Source: Image light, Public Domain, http://tinyurl.com/p4pfjr7; Image for creativity, Public Domain, http://pixabay.com/en/creativity-man-silhouette-clock-70192/
Welcome. I'm Trisha Fyfe. And today, I'm going to be exploring the topic, promoting alignment through Understanding by Design and backwards design throughout this video lesson. As we learn about this topic, we will work towards several learning objectives by answering the following questions. What is the Understanding by Design framework? How does Understanding by Design promote alignment of the standards? And what does Understanding by Design look like in a learning environment rich with technology?
Let's start with a reminder of what Understanding by Design is. The framework for Understanding by Design is based on a hierarchy of levels of knowledge that are ordered by most simple at the bottom to most complex at the top. The pyramid shape makes a good visual for understanding this hierarchy.
Starting from the bottom, explain, students grasp the ability to recall facts and data thoroughly. Next is the ability to interpret, where students begin to provide dimension. And subjects become relevant to the learner. It's here that students should be able to tell meaningful stories based on knowledge.
The third stage is apply. And it's in this stage that students begin to transfer learning to other contexts. At stage four, have perspective, students begin to see the bigger picture. And they can acknowledge other points of view. Stage five is empathize. And students here become more sensitive and perceptive to others' perspectives.
The last stage, and the most complex, is having self knowledge. And it's here that students know what they don't know. They truly understand the process of their learning.
To better see how this works, let me give you some examples. When students are asked to research and develop a brochure for a specific geographical area, for example the desert region, by giving specific examples of what they learn about the area, they are working in the explain domain. When students are asked to design, develop, and test, and maybe revise solutions to issues, such as homelessness in their community, they're working within the apply domain.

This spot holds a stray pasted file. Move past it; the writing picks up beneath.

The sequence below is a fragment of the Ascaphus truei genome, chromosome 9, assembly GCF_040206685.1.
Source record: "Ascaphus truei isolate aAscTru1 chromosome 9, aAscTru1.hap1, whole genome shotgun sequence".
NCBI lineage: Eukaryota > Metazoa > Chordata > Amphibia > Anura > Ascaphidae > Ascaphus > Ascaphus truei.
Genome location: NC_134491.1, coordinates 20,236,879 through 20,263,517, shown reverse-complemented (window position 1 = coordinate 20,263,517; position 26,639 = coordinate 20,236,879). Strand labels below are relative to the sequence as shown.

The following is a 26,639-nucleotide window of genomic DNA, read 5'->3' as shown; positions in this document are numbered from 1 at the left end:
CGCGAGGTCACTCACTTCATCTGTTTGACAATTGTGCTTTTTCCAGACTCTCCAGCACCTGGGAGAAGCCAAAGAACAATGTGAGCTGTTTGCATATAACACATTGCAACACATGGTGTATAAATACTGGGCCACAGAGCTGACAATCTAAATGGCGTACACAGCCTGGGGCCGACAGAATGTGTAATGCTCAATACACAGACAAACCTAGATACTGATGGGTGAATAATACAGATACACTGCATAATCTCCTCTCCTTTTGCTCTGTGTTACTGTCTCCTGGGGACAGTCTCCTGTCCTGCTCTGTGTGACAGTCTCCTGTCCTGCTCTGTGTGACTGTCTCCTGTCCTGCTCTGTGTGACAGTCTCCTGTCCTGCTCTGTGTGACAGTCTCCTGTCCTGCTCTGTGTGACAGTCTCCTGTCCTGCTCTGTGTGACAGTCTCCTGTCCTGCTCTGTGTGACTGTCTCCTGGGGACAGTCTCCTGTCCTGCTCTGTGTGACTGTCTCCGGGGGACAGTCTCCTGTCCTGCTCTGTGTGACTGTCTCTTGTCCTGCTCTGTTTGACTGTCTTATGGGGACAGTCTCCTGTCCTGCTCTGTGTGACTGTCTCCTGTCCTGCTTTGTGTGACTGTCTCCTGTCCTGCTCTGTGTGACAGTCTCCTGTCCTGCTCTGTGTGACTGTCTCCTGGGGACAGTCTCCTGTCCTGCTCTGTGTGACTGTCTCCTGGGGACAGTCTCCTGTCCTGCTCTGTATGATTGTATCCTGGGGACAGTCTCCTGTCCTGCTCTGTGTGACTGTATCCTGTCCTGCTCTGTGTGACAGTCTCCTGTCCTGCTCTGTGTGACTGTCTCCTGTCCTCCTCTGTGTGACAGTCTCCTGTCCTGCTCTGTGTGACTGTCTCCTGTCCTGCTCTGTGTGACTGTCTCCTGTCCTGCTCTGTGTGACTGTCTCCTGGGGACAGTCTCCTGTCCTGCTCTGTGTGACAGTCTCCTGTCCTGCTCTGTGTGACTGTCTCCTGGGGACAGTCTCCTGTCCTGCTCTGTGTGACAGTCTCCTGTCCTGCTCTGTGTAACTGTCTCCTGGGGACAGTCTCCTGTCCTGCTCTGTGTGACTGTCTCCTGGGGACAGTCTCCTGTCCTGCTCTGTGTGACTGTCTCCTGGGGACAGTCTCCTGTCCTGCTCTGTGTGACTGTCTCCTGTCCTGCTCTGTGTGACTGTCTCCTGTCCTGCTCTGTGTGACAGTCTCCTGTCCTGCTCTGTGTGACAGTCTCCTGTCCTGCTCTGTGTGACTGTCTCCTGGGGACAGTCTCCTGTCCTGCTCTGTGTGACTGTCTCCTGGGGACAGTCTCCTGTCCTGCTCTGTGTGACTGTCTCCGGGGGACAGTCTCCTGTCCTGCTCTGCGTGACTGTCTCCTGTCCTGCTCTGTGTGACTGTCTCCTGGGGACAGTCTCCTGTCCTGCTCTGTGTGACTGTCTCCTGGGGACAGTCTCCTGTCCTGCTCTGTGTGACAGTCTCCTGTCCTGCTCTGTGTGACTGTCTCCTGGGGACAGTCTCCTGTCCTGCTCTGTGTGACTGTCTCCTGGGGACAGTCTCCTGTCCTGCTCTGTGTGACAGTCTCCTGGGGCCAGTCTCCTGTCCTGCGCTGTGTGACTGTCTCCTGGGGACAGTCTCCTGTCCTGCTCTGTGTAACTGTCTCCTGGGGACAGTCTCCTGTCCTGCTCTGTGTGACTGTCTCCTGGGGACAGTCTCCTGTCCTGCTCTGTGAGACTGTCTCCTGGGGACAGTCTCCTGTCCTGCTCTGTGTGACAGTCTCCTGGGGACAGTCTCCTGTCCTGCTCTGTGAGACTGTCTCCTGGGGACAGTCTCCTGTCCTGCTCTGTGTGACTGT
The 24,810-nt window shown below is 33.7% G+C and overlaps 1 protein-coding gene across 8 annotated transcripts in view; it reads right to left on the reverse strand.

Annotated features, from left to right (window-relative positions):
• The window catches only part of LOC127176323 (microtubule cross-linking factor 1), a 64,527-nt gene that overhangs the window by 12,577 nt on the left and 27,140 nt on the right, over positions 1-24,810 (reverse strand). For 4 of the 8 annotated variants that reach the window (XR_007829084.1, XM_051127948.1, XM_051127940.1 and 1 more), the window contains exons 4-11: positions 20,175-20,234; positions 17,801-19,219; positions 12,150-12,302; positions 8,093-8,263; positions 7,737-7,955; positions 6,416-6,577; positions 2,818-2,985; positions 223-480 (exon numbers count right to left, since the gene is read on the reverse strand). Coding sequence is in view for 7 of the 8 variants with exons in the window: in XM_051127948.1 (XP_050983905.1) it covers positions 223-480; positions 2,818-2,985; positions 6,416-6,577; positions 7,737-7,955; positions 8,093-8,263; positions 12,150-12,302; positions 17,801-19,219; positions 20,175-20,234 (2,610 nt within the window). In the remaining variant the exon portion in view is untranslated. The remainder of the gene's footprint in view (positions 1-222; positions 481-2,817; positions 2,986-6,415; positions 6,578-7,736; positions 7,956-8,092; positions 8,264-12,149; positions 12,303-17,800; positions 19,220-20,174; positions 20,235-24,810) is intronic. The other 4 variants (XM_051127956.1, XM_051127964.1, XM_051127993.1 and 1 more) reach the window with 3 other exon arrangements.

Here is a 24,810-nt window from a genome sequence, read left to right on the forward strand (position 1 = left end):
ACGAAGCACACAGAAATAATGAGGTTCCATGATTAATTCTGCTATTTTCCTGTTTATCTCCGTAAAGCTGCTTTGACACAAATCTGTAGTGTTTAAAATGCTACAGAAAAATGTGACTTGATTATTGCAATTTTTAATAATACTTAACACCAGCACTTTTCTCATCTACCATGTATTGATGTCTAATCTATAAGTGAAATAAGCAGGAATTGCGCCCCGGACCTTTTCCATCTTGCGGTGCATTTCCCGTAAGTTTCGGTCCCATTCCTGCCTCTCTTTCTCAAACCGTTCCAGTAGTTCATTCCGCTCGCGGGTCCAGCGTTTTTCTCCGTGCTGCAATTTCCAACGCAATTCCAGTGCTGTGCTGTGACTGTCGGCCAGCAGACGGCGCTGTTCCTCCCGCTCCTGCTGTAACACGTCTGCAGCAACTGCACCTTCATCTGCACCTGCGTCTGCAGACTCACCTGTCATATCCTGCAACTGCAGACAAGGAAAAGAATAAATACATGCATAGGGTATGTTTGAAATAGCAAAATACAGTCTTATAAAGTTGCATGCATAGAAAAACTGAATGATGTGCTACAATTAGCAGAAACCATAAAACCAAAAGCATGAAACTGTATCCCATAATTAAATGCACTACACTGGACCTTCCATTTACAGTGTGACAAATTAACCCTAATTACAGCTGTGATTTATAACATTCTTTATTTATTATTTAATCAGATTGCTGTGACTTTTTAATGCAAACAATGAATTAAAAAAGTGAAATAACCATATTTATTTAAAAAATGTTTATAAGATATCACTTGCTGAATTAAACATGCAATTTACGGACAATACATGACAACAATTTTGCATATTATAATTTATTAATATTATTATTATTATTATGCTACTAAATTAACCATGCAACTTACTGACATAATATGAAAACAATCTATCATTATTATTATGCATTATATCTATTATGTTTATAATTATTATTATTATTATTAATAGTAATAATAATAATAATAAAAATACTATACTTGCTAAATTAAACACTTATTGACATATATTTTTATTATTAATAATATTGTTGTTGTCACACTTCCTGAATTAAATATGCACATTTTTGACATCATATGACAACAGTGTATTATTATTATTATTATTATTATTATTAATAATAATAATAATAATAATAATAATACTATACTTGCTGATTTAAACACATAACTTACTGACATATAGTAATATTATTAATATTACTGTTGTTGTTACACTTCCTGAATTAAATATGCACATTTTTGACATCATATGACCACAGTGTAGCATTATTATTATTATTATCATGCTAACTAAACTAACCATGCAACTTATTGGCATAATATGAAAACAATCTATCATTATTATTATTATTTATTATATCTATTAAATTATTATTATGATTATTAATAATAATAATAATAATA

Going back to the idea of backward design and how this concept is used in Understanding by Design, let's talk about the three stages. In stage one of Understanding by Design, instructional goals including standards, objectives, essential questions, and key knowledge and skills, are developed. After the goals are developed, we start the process of stage two, which entails developing the assessments, both the performance assessment or authentic tasks that students are asked to complete to show their learning, and also a variety of formative assessments, like quizzes, observations, and group work.
The final stage of Understanding by Design is to plan the learning activities. When planning in a traditional format, the design is to plan the activities first, followed by the planning of the assessment for those learning activities.
So how does Understanding by Design promote alignment of the standards? Because we use backward designing throughout Understanding by Design, we're able to make solid connections in our instructional planning. According to Williams and McTighe in 2000 on page eight of their publication, one starts with the end, the desired results, or the goals and standards, and then derives the curriculum from the evidence of learning or performances called for by the standards and the teaching needed to equip students to perform.
When using traditional design, it's much harder to align the goals, instruction, and assessment. While the idea of teaching to the test has become somewhat controversial, it's important to teach the content that you are going to test. And testing should have come from the content taught. This way, there's close alignment. And students know what's expected of them. This can help motivate students. It also helps you as a teacher, in that your students will show mastery of the content.